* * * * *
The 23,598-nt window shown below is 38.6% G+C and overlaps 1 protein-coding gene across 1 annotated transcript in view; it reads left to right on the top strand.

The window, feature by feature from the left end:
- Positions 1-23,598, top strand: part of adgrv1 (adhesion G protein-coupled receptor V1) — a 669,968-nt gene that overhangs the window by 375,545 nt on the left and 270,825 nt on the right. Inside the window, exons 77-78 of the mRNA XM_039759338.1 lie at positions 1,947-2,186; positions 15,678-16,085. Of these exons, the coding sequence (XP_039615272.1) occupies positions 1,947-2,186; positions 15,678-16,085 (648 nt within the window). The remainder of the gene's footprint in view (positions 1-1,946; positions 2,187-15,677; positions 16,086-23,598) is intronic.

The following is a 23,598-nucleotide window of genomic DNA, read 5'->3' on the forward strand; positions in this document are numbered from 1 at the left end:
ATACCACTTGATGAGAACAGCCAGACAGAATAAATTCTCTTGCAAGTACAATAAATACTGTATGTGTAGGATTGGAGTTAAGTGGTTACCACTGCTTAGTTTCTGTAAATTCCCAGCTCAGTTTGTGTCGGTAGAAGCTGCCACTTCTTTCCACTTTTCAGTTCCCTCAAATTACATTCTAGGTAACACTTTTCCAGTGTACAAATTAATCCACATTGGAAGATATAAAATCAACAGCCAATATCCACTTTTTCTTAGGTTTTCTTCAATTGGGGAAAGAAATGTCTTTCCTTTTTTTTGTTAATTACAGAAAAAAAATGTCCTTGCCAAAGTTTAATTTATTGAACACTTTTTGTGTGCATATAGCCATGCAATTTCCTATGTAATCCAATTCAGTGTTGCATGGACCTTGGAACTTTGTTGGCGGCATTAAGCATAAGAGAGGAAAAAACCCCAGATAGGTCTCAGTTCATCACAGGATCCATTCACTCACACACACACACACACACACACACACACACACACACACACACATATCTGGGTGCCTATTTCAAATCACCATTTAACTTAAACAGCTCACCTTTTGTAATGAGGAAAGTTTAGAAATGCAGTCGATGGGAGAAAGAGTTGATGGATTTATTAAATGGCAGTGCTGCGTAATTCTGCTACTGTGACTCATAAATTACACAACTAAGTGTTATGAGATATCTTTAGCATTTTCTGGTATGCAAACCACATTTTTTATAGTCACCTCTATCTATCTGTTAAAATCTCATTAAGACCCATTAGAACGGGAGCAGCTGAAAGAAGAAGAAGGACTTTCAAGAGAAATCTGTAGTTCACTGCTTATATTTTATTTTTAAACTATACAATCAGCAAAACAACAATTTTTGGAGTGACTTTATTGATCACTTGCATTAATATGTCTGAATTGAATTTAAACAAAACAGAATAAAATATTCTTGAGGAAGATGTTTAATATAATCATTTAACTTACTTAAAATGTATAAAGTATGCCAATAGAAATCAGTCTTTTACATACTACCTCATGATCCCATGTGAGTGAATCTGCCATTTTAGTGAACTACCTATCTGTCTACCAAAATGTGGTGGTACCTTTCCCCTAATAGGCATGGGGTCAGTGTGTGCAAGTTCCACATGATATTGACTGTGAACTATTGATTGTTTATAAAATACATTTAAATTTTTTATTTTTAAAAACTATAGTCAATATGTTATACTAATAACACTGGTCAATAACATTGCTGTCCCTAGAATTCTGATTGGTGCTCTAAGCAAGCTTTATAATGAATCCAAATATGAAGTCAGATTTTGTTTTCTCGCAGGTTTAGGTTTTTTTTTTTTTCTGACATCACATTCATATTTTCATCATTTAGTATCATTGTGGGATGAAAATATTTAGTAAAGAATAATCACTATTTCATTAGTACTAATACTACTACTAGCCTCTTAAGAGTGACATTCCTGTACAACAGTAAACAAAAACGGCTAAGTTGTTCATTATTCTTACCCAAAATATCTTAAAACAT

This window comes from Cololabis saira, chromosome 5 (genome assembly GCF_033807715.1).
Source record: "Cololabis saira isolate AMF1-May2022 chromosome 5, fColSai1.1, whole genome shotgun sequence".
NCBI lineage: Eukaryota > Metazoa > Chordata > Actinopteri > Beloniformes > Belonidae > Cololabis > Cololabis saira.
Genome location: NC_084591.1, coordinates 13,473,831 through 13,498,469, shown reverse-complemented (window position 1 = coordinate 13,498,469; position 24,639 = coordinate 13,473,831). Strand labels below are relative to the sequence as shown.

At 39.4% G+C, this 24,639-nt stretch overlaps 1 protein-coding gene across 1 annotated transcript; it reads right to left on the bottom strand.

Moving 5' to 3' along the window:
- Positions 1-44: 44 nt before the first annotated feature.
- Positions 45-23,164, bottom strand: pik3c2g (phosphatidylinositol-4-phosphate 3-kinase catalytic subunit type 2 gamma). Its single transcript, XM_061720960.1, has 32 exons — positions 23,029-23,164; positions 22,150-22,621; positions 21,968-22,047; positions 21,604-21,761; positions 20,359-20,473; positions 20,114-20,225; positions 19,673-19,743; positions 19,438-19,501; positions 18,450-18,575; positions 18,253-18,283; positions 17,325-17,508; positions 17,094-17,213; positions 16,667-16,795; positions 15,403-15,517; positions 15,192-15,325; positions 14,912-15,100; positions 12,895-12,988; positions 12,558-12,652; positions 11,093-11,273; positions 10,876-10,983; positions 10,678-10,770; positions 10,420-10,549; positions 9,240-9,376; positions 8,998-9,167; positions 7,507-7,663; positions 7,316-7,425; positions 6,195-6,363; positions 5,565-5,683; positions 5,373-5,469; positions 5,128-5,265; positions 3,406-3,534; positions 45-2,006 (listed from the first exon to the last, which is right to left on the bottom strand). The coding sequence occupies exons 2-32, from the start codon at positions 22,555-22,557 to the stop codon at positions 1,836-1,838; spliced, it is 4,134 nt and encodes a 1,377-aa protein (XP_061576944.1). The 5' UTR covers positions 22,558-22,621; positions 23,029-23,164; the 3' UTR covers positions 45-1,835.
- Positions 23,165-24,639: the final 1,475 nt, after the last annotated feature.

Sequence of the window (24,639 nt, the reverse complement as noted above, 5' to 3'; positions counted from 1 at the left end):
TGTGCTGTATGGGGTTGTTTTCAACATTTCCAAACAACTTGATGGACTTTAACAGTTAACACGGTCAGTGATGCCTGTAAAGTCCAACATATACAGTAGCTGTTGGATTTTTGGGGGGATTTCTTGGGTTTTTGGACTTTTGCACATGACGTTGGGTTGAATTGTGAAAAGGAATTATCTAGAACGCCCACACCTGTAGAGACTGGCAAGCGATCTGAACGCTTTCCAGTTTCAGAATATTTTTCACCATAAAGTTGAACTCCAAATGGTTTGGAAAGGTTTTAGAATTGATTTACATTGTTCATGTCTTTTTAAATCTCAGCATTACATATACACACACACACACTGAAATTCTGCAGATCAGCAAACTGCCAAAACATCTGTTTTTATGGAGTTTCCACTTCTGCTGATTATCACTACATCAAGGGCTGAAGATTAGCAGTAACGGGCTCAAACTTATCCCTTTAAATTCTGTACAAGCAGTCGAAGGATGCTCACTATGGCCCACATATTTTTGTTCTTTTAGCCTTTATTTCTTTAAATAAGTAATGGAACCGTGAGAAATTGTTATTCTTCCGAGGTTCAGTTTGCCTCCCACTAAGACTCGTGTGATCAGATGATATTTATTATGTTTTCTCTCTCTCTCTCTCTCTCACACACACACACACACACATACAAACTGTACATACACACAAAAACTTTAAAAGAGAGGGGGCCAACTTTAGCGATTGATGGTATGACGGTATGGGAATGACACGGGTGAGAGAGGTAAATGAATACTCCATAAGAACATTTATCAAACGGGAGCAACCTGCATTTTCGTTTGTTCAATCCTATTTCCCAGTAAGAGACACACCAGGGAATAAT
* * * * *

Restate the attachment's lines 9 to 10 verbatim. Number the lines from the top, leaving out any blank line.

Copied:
Genome location: NC_084591.1, coordinates 13,473,831 through 13,498,469, shown reverse-complemented (window position 1 = coordinate 13,498,469; position 24,639 = coordinate 13,473,831). Strand labels below are relative to the sequence as shown.

At 39.4% G+C, this 24,639-nt stretch overlaps 1 protein-coding gene across 1 annotated transcript; it reads right to left on the bottom strand.